Child Friendly Leeds

Section 20 Children Act 1989

What is Section 20

Under Section 20 of the Children Act 1989, a child or young person may be accommodated by the local authority, where there is usually agreement to this arrangement by those with parental responsibility .

The child becomes looked after under a Section 20 arrangement and is a looked after child but is not in care. A child is described as being in care when a legal order is made (such as an Interim or Full Care Order ; or Emergency Protection Order ). In these circumstances, the parents or those with parental responsibility may or may not have provided consent.

Before a decision is made to accommodate a child under Section 20, in Leeds, a Family Group Conference (FGC) is usually held. The intention is to identify someone to care for the child within the family or kinship network instead of them becoming looked after.

A local authority must not provide Section 20 accommodation for a child under the age of 16 if any person with parental responsibility objects and wishes to provide accommodation. However a local authority may provide accommodation for a young person over 16 at their own request even where a parent or person with parental responsibility objects.

Why might a child become accommodated under Section 20

Under Section 20, a child may be accommodated by the local authority if they have no parent or are lost or abandoned or where their parents are not able to provide them with suitable accommodation at that time. This might include when a parent needs to go into hospital and there is no-one to look after them; it also includes where the child is a refugee who has travelled to the UK on their own.

Section 20 accommodation may be offered for a child when the local authority has made an application to court for a care or supervision order , or is thinking about making an application. If the parents give consent, their child will then move to foster care (if there is no possibility of a kinship placement, which may be identified through FGC) while the local authority carries out further investigations or the court case starts.

If a child goes into foster care under Section 20, there should be clear plans about the child’s future. If the local authority is worried that the parent(s) can’t look after the child in the long term, they must think about applying to the court for a care order, rather than letting the child ‘drift’ in Section 20 accommodation. However, the local authority can use Section 20 to accommodate a child whilst they carry out assessments that are needed before good decisions can be made for the child.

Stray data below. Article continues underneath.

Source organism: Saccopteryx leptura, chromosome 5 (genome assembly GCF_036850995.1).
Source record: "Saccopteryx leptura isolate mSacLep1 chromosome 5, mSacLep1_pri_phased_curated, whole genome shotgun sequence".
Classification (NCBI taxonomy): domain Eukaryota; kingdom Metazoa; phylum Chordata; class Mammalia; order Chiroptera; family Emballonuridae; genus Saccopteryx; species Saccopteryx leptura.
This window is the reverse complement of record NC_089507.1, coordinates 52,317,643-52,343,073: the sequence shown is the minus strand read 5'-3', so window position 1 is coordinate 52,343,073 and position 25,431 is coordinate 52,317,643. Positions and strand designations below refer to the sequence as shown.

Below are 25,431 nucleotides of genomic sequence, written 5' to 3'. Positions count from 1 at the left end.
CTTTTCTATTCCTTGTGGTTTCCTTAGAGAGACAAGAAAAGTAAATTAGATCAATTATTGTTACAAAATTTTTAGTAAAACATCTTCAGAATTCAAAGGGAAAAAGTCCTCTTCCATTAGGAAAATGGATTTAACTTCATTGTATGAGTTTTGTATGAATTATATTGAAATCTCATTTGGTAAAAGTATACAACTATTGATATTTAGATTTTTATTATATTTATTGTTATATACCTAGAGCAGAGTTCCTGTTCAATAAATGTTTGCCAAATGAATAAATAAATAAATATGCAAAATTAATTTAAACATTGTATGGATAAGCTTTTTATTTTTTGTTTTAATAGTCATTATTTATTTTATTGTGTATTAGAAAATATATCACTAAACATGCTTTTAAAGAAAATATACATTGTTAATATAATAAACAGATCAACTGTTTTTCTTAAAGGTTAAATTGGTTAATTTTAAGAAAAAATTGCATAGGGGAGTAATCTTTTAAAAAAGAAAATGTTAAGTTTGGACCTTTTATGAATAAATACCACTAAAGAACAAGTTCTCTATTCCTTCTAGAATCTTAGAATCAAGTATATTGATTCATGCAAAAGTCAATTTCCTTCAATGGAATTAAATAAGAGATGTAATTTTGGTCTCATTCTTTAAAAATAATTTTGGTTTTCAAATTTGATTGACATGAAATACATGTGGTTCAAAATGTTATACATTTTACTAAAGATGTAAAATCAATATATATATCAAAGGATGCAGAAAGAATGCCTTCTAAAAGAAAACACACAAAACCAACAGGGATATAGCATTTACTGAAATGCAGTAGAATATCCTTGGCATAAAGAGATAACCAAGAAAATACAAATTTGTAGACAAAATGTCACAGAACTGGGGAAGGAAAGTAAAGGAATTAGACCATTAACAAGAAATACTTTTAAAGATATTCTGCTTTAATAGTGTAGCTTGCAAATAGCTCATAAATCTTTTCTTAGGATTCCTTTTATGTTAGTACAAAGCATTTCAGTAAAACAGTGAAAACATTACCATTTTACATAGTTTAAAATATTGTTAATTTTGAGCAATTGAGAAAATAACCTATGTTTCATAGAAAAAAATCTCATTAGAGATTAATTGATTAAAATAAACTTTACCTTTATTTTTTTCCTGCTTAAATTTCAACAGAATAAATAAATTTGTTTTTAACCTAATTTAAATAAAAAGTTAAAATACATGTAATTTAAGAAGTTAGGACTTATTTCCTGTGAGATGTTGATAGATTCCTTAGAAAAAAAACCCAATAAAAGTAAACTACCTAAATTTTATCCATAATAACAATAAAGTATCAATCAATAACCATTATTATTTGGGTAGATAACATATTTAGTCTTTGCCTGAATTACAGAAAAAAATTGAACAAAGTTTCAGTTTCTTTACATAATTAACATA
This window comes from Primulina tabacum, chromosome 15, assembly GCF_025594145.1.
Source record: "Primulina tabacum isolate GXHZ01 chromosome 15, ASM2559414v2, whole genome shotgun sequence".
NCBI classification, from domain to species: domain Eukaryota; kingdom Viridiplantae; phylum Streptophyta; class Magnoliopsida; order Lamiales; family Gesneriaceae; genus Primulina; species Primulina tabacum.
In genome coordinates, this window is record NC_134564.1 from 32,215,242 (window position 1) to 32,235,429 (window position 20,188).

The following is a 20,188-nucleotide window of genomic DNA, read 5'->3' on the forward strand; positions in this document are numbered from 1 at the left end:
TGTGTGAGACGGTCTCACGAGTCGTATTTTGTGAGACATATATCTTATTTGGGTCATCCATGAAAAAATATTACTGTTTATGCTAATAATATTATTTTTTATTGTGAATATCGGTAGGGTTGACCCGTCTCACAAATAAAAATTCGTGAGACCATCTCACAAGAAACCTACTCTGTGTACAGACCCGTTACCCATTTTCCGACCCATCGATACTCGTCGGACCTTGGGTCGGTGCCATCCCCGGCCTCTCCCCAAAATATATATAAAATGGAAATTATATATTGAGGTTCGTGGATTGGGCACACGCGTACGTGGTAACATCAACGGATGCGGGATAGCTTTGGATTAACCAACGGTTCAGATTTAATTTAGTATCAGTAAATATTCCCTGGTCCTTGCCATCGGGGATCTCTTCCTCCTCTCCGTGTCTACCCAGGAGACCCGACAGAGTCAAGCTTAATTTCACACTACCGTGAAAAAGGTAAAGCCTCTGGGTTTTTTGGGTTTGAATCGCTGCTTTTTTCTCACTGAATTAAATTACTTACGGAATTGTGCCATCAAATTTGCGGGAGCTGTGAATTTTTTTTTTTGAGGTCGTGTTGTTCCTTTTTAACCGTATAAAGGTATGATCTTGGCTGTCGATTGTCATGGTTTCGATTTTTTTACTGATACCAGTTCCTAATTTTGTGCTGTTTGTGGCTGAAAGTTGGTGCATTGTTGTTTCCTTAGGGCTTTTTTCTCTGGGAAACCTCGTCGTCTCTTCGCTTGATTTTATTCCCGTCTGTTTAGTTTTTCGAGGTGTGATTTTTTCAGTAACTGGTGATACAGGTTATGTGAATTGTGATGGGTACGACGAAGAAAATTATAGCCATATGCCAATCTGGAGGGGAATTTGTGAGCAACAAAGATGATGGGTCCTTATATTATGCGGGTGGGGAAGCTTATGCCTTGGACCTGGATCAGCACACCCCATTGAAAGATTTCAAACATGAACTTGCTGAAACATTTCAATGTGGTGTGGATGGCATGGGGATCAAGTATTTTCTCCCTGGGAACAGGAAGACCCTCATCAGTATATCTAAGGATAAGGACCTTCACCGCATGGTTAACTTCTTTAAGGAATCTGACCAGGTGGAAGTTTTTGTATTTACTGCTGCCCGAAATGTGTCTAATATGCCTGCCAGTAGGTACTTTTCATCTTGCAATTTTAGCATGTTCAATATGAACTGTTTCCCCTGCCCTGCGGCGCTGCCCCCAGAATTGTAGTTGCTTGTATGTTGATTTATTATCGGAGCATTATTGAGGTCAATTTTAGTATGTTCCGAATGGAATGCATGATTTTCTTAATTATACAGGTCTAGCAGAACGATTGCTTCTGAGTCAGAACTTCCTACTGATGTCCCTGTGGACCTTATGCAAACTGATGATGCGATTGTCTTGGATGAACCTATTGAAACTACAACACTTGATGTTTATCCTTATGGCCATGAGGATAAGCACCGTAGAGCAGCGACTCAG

How should consent be given by those with parental responsibility

The provision of Section 20 accommodation should, where possible, be based on a written agreement between the local authority and those giving consent (or the young person, where they are over 16 and the parent objects). The agreement should be properly recorded in writing and evidenced by the signature of those parents or carers with parental responsibility wherever possible. The parents or carers should be advised to seek independent legal advice before agreeing.

Section 20 agreements are not valid unless: the parent giving consent has capacity to do so; the consent is properly informed; and fairly obtained. Willingness to consent cannot be inferred from silence, submission or acquiescence - it is a positive action. Social workers should refer to the Mental Capacity Act 2005 when aiming to decide if the parent has capacity to consent. They should confer with their manager and seek legal advice as necessary.

In addition to details about the child being accommodated, the Section 20 Agreement sets out who will have responsibility for giving consent for medical and dental appointments, treatments and procedures.

How should the local authority work with the child and parent(s)

As with any other looked after child, the child’s care is reviewed regularly and these Looked after Children reviews are chaired by Independent Reviewing Officers (IRO). The parent(s) must be invited to the looked after child review and consulted by the IRO in advance of the review. The parent retains parental responsibility and, as such, the local authority should involve them in all major aspects of decision making in the child’s life. There should be clear Contact/ Family Time arrangements. The views and feelings of the child should be heard and taken into consideration. At each review, consideration should be given to whether Section 20 accommodation is the right arrangement for the child.

What if the person giving consent changes their mind

The person with parental responsibility can change their mind, withdraw their consent and remove the child or young person from local authority accommodation at any time. When this is the case, a prompt return to the parent will be easy to facilitate where the return is part of the child’s Care Plan. Where the request is contrary to the Care Plan (if one has been established), the parent or carer should be asked to undertake the return in a planned or negotiated way that reflects the needs and best interests of the child (e.g. increased contact etc.) However, when the local authority receives a request for the child to return home immediately, this must be responded to as this is required by law.

Careful consideration should be given as to whether the request puts the child at risk of immediate significant harm. If this is the case, then the procedures for seeking an Emergency Protection Order (or, where appropriate, Police Protection) should be followed.

More information

More information is available from the Children’s Social Work Service online procedures about Section 20 Agreements , Decision to look after and Care Planning and about Ceasing to look after a child.

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